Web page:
On one recent work day, I found myself searching for help. I typed into Google: “How much is a good annual budget for a family of 4?” and clicked through every result.
The truth was, I needed a metric for how we were doing as a family of 4. We were spending a record $7,500 plus per month, based on my tracking via Mint.com. I had no frame of reference for whether this was “normal” or not.
I was curious about why our spending had drifted so high (we spent $7,000 a month in 2020, which even then, felt high). Was it the excessive amounts of artisanal cheese my family eats (ahem)? Or perhaps the one-off sport camps I was signing my son up for? What I found surprised me.
The answer to my budget woes
I discovered we were hemorrhaging money on food, gas, and travel expenses (after a year of no travel, we went a little crazy with our travel budget). Pretty much everything was more expensive, including our utilities (inflation, anyone?), plus we had loosened the reins of our spending post-COVID. Visiting friends across the country and plunking down cash on plane tickets after being vaccinated pushed our yearly expenditures even higher.
It was time to get to work. I needed to reduce our spending, and fast. For those in a similar boat, here are some of the the ways our family of four has decided to work our budget, and hopefully they can work for you, too!
Tracking is the name of the game
The only reason I knew that we were on track to spend $10,000 more in 2021 than in 2020 was that I had been tracking our income since 2017. This has given me a huge leg up on when to reduce our expenditures and whether we are trying too hard to “Keep up with the Jones’”.
Every time our budget expands its waistline, I check our budget categories via Mint.com, often comparing them to the previous year’s expenses. If we are trending too high for the month, I restrict our spending for the rest of the month (i.e. no more pillow purchases or Target runs for us)!
Olivia Christensen, a personal finance columnist for the “For Love & Money” column says that the word “budget” refers to both your ‘spending plan,” and “record for spending.” In other words, it’s not just important to plan for spending — you’re tracking how your spending actually occurs. She notes, “tracking how we spend our money month-to-month is how we get a clearer idea of our financial realities, and working with these realities leads to manageable habit shifts to grow financially.”
Get a firm grip on top category expenses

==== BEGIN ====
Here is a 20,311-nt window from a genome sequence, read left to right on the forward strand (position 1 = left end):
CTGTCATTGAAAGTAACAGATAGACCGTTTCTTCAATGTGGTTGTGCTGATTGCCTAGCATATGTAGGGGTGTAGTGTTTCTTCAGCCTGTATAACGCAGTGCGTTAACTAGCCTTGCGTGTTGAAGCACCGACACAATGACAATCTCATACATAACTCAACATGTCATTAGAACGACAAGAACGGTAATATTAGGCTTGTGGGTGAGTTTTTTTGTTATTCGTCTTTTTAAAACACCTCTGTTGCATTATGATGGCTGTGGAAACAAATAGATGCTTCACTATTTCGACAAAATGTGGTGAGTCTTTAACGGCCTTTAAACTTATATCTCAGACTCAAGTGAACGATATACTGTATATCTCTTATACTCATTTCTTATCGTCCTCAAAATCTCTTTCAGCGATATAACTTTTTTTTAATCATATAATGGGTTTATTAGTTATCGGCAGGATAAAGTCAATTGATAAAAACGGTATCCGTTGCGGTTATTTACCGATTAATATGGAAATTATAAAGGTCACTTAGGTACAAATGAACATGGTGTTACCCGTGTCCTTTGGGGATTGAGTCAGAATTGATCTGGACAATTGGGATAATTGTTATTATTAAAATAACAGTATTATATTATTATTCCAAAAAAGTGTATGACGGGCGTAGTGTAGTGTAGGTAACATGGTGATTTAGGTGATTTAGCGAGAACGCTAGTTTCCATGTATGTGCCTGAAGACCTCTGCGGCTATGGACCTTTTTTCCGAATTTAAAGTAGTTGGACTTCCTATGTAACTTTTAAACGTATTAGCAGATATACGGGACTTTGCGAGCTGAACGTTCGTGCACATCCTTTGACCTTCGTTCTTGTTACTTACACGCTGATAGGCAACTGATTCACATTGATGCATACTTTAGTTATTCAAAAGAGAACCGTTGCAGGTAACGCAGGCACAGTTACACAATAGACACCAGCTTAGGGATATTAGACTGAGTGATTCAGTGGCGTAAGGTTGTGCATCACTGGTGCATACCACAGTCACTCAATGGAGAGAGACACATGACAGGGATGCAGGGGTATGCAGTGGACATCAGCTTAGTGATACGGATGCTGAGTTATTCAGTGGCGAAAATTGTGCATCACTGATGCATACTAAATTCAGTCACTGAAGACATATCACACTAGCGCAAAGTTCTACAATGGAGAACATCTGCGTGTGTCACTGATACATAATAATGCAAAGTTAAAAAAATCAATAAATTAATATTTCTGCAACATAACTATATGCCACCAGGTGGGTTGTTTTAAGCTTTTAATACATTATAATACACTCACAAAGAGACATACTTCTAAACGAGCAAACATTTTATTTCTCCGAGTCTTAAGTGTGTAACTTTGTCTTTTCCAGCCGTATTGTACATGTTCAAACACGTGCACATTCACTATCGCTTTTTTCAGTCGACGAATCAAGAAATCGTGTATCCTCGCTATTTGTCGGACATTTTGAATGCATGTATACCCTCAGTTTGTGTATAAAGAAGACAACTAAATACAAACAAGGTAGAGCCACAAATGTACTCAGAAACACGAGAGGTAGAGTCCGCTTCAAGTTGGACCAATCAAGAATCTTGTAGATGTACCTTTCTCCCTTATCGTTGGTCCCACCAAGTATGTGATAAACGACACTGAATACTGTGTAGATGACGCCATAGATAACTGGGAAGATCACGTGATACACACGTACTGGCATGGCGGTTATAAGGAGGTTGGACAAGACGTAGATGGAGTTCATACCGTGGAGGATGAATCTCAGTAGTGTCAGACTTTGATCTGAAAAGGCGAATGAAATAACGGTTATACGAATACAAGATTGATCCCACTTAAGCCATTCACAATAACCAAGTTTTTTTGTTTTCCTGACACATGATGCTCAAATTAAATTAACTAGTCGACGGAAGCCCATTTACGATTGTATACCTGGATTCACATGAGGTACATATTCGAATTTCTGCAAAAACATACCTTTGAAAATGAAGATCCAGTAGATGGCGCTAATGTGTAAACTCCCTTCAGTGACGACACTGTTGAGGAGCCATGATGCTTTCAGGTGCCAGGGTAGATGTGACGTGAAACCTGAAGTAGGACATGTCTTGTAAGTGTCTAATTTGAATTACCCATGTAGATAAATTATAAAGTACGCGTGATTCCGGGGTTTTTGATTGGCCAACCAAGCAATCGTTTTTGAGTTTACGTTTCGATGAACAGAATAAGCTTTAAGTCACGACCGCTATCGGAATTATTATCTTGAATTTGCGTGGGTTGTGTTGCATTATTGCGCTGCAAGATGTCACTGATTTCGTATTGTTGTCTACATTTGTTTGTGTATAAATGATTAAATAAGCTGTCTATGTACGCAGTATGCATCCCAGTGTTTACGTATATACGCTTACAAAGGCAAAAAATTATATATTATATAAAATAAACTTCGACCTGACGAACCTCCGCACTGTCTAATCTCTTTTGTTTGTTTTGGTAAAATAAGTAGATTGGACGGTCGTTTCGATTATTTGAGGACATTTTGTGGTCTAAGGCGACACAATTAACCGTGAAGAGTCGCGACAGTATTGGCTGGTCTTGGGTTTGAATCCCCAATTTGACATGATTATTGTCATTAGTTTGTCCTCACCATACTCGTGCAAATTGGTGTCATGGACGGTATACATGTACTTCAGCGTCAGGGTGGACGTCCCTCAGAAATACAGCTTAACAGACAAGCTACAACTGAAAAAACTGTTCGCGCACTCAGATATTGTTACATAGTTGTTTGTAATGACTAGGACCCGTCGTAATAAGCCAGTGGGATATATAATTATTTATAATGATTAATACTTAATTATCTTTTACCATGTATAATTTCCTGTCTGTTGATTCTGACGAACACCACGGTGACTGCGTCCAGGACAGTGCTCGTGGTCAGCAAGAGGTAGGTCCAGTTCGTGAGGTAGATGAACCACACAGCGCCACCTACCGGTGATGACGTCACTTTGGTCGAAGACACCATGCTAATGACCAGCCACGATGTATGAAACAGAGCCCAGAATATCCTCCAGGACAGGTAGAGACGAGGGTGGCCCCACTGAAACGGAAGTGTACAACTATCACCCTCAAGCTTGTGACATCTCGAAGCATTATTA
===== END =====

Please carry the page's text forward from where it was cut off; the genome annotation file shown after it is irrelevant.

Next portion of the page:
The Economic Policy Institute (EPI) has a handy-dandy run-down of a budget for a family of 4 in U.S. metro areas. I plugged in our metro area, and it spit out some numbers.
My comparison of our top categories? We spend a lot less on healthcare and transportation than other families, but that savings is eaten up by the amount we spend on food and housing. We don’t plan to move, so the biggest category our family can work on is food.
As a take away, we’ve switched to the cheaper grocery store and primarily shop at Aldi now. I also like to think we are saving in the healthcare bucket by eating quality fruits and vegetables at each meal. Per the Economic Policy Institute, the yearly average budget for a family of 4 in our area was $89,000 (but this includes taxes). While we don’t account for taxes in our yearly spending since taxes are above-the-line expenditures, we spend closer to $95,000 a year. That means we could still work harder to get our budget in line.
Take a (very) hard look at subscriptions and recurring outlays
We checked our subscriptions and figured out that our monthly subscriptions were hurting us. We whittled it down to sponsoring one Patreon each for my husband and I, and deleted all but our favorite three streaming services (Netflix, HBO, and a .99/month Hulu deal we get each Black Friday).
Christenson suggests discretionary funds are a great place to cut first. “You can’t cut your electric or telephone bills, but you can cut things like cable, streaming services, or how many times you get take-out a week. Once you figure out what you need to cut, make the cut, but stay intentional with the money you’ve freed up,” she says.
I shopped around for our house and car insurance and was unable to find a better deal to pull the trigger on, so that stayed the same. But we did rid ourselves of a few subscriptions we’d had on auto-pay. Also, I figured out our higher spending at Amazon could be attributed to our puppy, who was living high on the hog on expensive treats. We switched to peanut butter Kongs, cheap and reusable again and again — and hopefully our pup will be just as happy.
Realize that certain budget items are more important, and make room for that
Like many American families, we hunkered down in 2020. Travel was not advised, but we were itching to get out and see family again in 2021. A few trips later, our normal $5,000 per year budget for trips has already been exceeded. That said, our kids are getting older and it’s a huge priority for us to travel as we only have a few years left to give them that experience. Since we didn’t travel in 2020 at all, we can stomach this increase for 2021. Similarly, you may have an area of your budget that’s discretionary, but that really gets you fired up about life. Figure out what’s most important to you in life, and if you need to spend a little more on it than you’d originally budgeted for the year, you’ll be inspired to cut back in other ways in order to make it work.
Keep up the habit of checking in
Lastly, If you’ve never used an app like Mint.com or You Need a Budget (YNAB) to track or edit your spending patterns, you may be missing out. Fundamentally, you want to budget in a way that works for you, otherwise it won’t become a habit. The bottom line: make it work for you.
I’m more of an old school, track-it-as-it-happens type of girl, and then I go forward by re-adjusting the plan. And I’ve truly learned to love it.
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